Chuck Diering, Willy Miranda & Don Ferrarese Did Have A Good Reason To Celebrate… We Just Had To Figure Out What It Was.
Orioles shortstop Willy Miranda is so tired that he required his teammates dry his hair off with a towel.
Actually its a celebration of sorts taking place in the locker room thanking Mr. Miranda.
When I first came upon this photograph it had no identifying features except the names of Chuck Diering, Miranda and a badly misspelled Don Ferrarese. No year, no place, no story – nada. Continue reading →
New York, May 18 – Artful Dodger Steals Home
Across home plate in a cloud of dust comes Brooklyn Dodger second baseman Jackie Robinson as he completes one of baseball’s most daring maneuvers — the steal of home. Chicago catcher John Pramesa tries too late to put the ball on the speedy Robinson whose fourth inning larceny came with the bases full at Ebbets Field today. Cubs pitcher Willie Ramsdell was the victim of the play as Robinson beat the throw to the plate. The Dodgers beat the Cubs 7-2. (AP wirephoto)
Why is it that when we see an old postcard people remark that the handwriting is so beautiful? The graceful penmanship all looks similar because millions of people in the mid-nineteenth and up to the early twentieth century were taught a single method of handwriting.
This calligraphy type of writing was invented by Platt Rogers Spencer and called the Spencerian style and method of penmanship.
Spencer’s unique tombstone at Evergreen cemetery in Geneva, OH is the first grave marker to display the cursive handwriting that he developed and popularized.
Platt Rogers Spencer
Platt Rogers Spencer was the youngest of a family of ten children. He was born November 7, 1800, in East Fishkill, New York. He lived there and in Windham, N. Y., until he was nine years old, when he moved with his widowed mother and family to Jefferson, Ohio, which was then wilderness country.
There, Spencer developed his love of writing and devoted his life to the art of penmanship. Continue reading →
Five Of The Greatest & Least Known UK Hard Rock Songs (Unless You’re a Fan Of The Band)
Slade on stage photo Paul Cox
I’ve seen hundreds of rock bands live. Working in the music industry afforded me a close-up look at greatness. Unfortunately many times the public does not recognize, let alone buy greatness. Continue reading →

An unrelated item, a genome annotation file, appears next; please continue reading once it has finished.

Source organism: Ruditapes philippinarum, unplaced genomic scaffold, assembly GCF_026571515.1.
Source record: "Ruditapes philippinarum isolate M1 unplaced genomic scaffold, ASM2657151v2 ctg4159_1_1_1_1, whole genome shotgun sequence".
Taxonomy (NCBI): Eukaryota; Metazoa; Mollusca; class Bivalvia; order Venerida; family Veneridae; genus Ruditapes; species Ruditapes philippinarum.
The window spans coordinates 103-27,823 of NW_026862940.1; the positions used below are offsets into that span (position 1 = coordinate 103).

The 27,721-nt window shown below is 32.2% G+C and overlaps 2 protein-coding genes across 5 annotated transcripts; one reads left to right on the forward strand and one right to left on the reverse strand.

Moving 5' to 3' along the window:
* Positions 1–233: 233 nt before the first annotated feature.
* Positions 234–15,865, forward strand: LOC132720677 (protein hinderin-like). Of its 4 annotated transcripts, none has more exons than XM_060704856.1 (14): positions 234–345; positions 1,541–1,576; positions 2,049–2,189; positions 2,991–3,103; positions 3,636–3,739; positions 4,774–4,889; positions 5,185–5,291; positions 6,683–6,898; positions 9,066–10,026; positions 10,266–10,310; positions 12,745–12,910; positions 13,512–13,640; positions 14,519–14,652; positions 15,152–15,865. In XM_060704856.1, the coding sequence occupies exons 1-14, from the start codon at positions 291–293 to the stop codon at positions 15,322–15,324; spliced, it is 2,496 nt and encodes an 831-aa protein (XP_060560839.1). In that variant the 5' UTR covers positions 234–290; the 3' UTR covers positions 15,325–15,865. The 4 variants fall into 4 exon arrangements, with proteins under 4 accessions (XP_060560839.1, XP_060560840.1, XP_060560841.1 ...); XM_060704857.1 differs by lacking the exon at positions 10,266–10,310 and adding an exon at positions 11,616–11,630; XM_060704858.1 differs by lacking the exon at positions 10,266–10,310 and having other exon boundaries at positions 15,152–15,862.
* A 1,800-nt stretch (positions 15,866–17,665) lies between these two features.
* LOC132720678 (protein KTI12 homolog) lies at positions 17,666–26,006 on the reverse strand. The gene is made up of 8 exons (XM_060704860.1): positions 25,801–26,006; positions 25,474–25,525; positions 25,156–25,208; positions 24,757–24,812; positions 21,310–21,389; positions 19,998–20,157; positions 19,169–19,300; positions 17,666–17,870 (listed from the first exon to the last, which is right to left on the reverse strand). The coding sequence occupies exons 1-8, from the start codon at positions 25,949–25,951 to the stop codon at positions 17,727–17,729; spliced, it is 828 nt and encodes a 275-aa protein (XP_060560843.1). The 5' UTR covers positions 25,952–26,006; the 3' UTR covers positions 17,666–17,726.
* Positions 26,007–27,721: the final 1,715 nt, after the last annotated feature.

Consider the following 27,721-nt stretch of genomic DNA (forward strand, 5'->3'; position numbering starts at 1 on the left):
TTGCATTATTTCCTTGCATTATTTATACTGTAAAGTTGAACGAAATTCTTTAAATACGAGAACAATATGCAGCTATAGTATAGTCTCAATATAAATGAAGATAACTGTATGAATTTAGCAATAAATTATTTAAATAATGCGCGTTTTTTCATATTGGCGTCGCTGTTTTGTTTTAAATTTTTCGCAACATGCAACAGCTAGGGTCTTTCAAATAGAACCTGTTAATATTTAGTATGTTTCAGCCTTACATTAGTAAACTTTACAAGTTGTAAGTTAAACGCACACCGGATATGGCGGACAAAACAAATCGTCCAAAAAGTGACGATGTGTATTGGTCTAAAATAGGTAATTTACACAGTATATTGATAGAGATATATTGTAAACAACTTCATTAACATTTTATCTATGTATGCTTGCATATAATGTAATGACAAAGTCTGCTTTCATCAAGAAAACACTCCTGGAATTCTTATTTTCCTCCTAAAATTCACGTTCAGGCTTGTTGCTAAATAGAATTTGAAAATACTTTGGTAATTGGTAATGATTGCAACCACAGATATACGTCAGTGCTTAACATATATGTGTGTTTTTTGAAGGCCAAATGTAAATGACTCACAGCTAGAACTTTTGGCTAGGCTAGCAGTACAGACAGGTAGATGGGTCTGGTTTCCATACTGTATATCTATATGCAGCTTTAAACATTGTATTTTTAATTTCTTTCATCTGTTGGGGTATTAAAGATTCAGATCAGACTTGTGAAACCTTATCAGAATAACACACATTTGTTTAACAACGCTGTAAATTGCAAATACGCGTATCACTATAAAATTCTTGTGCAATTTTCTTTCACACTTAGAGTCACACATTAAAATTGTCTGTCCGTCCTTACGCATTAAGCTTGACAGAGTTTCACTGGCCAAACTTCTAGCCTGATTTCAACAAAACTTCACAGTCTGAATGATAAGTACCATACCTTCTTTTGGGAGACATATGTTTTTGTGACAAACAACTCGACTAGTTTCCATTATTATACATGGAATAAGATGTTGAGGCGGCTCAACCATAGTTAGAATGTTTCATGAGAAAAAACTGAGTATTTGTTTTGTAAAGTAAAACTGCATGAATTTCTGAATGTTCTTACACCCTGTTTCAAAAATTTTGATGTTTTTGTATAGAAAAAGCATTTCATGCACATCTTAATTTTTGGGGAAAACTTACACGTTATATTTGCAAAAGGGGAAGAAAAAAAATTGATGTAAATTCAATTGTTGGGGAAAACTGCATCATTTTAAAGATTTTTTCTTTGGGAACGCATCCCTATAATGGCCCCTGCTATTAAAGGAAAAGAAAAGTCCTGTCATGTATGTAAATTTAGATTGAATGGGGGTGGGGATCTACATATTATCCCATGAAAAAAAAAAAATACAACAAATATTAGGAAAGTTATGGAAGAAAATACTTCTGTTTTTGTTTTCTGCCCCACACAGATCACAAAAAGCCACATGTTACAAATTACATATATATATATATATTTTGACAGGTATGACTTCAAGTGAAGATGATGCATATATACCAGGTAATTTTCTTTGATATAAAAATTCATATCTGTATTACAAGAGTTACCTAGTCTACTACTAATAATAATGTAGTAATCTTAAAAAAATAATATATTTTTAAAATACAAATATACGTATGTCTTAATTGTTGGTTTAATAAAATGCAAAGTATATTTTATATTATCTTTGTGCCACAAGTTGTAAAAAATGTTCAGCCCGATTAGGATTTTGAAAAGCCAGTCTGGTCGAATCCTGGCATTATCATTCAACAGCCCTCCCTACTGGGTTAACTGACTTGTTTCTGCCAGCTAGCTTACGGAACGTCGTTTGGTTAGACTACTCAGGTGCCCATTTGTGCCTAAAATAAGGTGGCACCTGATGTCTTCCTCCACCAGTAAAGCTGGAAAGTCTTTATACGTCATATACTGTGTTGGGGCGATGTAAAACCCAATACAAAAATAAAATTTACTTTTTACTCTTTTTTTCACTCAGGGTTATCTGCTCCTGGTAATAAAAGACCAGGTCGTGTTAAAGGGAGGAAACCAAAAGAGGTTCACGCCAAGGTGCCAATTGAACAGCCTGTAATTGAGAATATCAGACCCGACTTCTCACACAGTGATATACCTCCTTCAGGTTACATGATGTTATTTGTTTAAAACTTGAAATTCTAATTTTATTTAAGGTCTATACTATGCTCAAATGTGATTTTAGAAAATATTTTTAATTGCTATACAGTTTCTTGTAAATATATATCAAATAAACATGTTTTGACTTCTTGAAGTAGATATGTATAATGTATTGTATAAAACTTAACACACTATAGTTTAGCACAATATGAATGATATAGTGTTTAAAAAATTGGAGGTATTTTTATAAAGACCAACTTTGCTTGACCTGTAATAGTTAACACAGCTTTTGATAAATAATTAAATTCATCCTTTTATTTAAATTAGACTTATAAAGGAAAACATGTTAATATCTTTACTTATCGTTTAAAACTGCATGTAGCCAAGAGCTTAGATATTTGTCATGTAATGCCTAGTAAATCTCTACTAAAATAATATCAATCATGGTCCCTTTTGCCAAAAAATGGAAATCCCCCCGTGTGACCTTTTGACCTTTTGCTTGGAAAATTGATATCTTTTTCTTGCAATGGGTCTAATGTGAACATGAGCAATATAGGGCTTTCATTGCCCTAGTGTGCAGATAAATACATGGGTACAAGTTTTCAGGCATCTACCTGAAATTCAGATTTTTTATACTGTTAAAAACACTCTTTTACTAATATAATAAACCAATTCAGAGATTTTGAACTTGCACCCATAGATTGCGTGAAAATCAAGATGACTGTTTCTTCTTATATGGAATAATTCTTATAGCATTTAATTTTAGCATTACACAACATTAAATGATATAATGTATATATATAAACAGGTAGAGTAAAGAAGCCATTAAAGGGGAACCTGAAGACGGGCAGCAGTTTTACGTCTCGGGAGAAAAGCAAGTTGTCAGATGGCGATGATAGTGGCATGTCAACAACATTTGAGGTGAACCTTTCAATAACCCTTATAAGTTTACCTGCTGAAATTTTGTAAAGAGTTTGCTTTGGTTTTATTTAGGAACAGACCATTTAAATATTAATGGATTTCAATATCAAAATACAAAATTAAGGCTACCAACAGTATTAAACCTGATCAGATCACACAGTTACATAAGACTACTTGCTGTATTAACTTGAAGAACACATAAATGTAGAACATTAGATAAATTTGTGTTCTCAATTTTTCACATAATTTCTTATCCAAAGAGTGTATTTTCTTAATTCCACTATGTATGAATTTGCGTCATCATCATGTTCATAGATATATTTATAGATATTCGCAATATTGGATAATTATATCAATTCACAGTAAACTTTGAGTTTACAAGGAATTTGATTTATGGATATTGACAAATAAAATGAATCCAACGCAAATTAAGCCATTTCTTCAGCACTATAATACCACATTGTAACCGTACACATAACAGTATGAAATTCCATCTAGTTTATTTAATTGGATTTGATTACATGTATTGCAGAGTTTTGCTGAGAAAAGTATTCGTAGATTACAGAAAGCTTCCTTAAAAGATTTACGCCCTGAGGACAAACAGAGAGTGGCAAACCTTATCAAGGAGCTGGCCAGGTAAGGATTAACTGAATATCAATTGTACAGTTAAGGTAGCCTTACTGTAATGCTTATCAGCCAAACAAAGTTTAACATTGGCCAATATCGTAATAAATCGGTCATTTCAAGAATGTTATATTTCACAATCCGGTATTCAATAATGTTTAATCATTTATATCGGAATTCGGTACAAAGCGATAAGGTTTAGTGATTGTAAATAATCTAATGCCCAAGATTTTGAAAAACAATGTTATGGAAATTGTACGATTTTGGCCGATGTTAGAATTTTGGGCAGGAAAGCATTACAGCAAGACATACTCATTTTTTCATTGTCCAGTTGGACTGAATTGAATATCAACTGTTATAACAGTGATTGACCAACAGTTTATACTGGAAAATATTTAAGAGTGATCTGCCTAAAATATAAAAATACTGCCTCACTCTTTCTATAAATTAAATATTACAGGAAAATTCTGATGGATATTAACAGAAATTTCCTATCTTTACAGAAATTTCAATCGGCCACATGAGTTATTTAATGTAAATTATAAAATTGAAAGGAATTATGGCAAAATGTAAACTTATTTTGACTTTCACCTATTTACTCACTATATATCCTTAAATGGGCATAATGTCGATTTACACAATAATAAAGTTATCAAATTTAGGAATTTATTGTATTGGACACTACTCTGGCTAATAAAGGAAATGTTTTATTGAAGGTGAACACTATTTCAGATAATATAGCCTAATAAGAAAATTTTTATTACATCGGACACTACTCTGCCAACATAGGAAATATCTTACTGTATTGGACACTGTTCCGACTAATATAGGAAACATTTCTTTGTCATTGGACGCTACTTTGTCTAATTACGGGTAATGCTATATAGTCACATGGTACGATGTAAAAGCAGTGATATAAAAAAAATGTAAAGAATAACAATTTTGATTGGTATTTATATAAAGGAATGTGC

Planet of the Apes Star Maurice Evans Talks About Playing Dr. Zaius
The Most Challenging Operation In History
The biggest and most challenging makeup operation in the history of Hollywood is currently underway for a new film called “Planet of the Apes”. One hundred artists and laboratory men have been given the job of turning out a cast of ape-like beings who inhabit another planet.
Faces of the apes are especially difficult to make since they must be pliable and able to express emotion. Experiments have been going on for a year to be ready for the commencement of the $5-million production.
The makeup substance is made partly of foam rubber and allows the actors to sweat without effecting their grotesque looks. Makeup men start on the cast as early as 4 o’clock in the morning to be ready for filming.
Story of the film is about astronaut Charlton Heston who lands on the weird planet peopled by sophisticated apes. Chief ape is played by Maurice Evans. – photo Keystone Press Agency 1967
The original choice to play Dr. Zaius was not Maurice Evans, but Edward G. Robinson. Supposedly Robinson could not bear the grueling makeup regimen and bowed out before filming began.
According to John Chambers, head makeup man for Planet of the Apes it took three and a half hours to turn a man into an ape. Continue reading →
Cortlandt Street 1908 via Detroit Publishing Co. collection held at the Library of Congress. (click to greatly enlarge)
Our view made by the Detroit Publishing Company is looking east from the corner of West Street along Cortlandt Street towards Broadway. Unlike some of their photographs, this one is copyrighted 1908 and that can be confirmed by advertising in the background.
The street is named after one of Dutch New York’s leaders Oloff (Olaf) Stevense Van Cortlandt. Continue reading →
Badfinger (l-r) Pete Ham, Mike Gibbins, Tom Evans, Joey Molland